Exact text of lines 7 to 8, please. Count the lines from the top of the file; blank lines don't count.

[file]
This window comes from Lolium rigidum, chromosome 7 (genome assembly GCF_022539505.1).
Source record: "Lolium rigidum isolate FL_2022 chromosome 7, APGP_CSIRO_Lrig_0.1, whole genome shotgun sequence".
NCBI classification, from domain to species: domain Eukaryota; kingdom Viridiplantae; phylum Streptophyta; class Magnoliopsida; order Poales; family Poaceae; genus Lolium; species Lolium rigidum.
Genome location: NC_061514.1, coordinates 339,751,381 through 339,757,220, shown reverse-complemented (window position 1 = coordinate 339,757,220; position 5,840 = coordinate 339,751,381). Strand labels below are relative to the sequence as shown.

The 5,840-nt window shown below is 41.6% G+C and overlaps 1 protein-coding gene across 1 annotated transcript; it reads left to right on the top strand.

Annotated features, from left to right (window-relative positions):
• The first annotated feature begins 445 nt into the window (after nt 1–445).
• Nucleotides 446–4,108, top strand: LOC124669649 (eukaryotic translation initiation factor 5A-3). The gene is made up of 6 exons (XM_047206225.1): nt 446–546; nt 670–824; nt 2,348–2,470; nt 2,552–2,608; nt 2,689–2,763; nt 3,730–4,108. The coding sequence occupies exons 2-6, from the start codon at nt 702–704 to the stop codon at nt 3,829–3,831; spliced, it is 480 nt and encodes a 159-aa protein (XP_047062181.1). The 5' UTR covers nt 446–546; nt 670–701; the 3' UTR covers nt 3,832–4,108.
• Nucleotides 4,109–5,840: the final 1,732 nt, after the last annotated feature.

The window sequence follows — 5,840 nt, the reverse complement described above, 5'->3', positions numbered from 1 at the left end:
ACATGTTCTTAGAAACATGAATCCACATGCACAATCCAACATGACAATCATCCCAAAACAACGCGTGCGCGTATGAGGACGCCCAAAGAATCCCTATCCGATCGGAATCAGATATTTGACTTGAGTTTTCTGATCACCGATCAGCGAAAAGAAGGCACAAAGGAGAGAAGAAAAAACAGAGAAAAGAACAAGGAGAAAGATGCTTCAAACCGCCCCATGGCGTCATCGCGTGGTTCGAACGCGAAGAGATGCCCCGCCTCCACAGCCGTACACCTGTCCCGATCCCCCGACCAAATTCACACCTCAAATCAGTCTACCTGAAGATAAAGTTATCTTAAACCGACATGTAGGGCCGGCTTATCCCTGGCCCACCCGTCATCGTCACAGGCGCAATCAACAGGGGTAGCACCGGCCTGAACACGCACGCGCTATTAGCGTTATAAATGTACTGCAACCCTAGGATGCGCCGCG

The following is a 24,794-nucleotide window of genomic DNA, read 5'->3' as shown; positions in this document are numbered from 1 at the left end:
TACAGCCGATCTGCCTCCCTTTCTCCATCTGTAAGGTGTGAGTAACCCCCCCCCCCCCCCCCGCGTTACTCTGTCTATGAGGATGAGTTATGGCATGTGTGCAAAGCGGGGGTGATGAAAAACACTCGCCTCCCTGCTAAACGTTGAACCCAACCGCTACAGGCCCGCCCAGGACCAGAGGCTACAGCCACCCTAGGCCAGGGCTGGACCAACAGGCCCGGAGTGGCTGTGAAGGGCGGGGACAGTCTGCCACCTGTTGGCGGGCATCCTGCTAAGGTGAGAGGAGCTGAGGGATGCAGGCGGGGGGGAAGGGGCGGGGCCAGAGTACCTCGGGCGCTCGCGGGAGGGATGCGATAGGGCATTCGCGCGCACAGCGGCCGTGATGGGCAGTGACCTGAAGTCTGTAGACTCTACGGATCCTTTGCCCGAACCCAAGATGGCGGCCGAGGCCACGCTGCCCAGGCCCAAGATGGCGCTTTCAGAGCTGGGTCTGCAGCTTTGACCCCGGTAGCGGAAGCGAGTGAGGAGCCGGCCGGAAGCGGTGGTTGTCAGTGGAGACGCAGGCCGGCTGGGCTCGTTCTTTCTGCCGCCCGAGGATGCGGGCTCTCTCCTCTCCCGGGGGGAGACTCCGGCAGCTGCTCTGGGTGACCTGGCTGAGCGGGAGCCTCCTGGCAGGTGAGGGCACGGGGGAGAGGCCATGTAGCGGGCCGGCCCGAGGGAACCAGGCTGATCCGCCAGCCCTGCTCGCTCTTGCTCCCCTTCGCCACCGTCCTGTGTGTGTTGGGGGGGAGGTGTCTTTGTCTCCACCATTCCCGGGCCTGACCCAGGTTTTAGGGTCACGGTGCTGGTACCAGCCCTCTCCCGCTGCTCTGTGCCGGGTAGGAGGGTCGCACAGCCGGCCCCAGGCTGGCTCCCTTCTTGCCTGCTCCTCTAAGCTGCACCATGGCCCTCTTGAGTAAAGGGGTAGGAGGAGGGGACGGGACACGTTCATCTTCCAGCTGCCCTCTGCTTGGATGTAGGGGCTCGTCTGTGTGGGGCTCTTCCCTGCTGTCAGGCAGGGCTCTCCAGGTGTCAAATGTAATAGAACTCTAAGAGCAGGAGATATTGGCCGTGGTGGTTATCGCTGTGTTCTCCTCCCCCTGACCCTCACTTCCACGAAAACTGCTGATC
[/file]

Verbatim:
• The first annotated feature begins 445 nt into the window (after nt 1–445).
• Nucleotides 446–4,108, top strand: LOC124669649 (eukaryotic translation initiation factor 5A-3). The gene is made up of 6 exons (XM_047206225.1): nt 446–546; nt 670–824; nt 2,348–2,470; nt 2,552–2,608; nt 2,689–2,763; nt 3,730–4,108. The coding sequence occupies exons 2-6, from the start codon at nt 702–704 to the stop codon at nt 3,829–3,831; spliced, it is 480 nt and encodes a 159-aa protein (XP_047062181.1). The 5' UTR covers nt 446–546; nt 670–701; the 3' UTR covers nt 3,832–4,108.